Thursday, August 11, 2005

Returns to capital

In recent posts I noted that returns to labor are going to be suppressed by the effective doubling of the labor pool since the end of the cold war. Economist Brad Setser (see comments) noted that returns to capital (as evidenced by interest rates or market returns) have been poor of late as well. The Economist tries to explain this conundrum, using Investment-Savings (IS) and Liquidity-Money (LM) demand curves. Bernanke (our next Fed Chairman?) has argued that low returns are due to a global glut of savings. The Economist asserts that central banks bear most of the responsibility: low rates have triggered a liquidity glut, which is not the same as a savings glut.

Economist: Bond yields are low largely because central banks have created too much liquidity. Despite rising short-term interest rates in America, monetary policy is still unusually expansionary. Average short-term rates in America, Europe and Japan have remained below nominal GDP growth for the longest period since the 1970s. In addition, America's loose policy has been amplified by the build-up in foreign-exchange reserves and domestic liquidity in countries that have tied their currencies to the dollar, notably China and the rest of Asia. As a result, over the past couple of years, global liquidity has expanded at its fastest pace for three decades. If you flood the world with money, it has to go somewhere, and some of it has gone into bonds, resulting in lower yields. Or, more strictly, bond prices have been bid up until yields are so low that people are happy to hold the increased supply of money. In its latest annual report, the Bank for International Settlements suggests that the fact that the prices of all non-monetary assets (including bonds) have risen could indeed reflect an effort by investors to get rid of excess liquidity.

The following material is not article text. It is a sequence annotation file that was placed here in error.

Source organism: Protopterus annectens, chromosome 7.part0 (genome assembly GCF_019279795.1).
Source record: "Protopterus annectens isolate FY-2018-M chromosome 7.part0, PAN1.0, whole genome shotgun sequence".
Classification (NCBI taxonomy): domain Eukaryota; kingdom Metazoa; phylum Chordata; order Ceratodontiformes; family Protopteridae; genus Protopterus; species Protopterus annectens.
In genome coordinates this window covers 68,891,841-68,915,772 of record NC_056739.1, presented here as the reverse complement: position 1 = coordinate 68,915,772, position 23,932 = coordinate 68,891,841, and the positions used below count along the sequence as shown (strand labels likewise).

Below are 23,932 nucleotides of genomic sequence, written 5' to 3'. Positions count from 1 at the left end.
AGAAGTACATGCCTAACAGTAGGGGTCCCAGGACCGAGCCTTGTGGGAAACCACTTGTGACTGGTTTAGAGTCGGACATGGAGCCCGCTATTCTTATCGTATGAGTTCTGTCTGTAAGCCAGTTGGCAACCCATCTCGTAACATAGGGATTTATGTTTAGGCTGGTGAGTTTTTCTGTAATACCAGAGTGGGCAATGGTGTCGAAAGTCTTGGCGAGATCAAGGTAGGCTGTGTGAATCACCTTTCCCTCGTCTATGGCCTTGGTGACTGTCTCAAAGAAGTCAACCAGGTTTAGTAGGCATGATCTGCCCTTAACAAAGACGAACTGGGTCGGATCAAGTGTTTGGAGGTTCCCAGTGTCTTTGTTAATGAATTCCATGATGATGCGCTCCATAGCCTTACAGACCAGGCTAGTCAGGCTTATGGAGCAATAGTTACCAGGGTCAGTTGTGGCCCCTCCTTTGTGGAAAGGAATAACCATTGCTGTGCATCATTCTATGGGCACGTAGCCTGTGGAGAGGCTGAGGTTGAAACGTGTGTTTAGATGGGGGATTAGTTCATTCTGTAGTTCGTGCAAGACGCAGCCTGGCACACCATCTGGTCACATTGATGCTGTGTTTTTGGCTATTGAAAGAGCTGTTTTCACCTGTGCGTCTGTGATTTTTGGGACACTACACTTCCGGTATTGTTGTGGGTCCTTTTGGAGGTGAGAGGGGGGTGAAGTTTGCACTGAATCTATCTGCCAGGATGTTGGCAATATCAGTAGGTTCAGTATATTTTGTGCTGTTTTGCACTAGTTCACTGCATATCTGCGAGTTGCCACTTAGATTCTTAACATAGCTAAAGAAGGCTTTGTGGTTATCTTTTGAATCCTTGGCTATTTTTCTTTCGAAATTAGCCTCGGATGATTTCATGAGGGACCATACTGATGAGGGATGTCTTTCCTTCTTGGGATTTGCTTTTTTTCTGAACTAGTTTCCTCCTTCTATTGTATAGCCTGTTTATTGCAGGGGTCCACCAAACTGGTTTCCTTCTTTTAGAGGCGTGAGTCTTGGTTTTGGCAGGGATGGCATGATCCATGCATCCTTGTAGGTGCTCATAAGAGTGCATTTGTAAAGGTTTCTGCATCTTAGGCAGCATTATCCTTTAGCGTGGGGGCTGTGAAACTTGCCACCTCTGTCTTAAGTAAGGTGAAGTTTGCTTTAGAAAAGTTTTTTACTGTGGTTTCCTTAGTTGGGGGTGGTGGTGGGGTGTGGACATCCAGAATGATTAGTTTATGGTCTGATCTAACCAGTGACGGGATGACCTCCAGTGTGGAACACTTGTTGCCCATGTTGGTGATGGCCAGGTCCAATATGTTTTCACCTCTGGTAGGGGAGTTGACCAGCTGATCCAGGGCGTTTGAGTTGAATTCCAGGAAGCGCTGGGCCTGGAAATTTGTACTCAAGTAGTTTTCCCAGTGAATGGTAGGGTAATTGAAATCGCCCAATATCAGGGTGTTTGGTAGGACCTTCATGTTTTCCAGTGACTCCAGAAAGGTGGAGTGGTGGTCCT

In fact, the two theories are not mutually exclusive. Too much saving relative to investment may well have gone hand in hand with excess liquidity, ie, both the IS and LM curves have shifted downwards. Central banks' monetary easing was, after all, partly in response to a fall in investment after share prices slumped. However, the current rapid pace of global growth suggests that excess liquidity is the prime cause of low bond yields. The snag is that central banks will eventually have to mop up the overhang of liquidity and bond yields will then rise.

Why isn't excess liquidity generating inflation? The basic IS-LM model assumed that the price level was fixed, and thus its inability to explain high inflation rates in the 1970s and 1980s hastened its fall from grace. If an economy is at full employment, an increase in money leads to higher prices, not lower bond yields. Today, however, the model may be more relevant because the entry into the world economy of cheap labour in China and other emerging economies is helping to hold down inflation. In a world of low inflation, IS-LM rides again.

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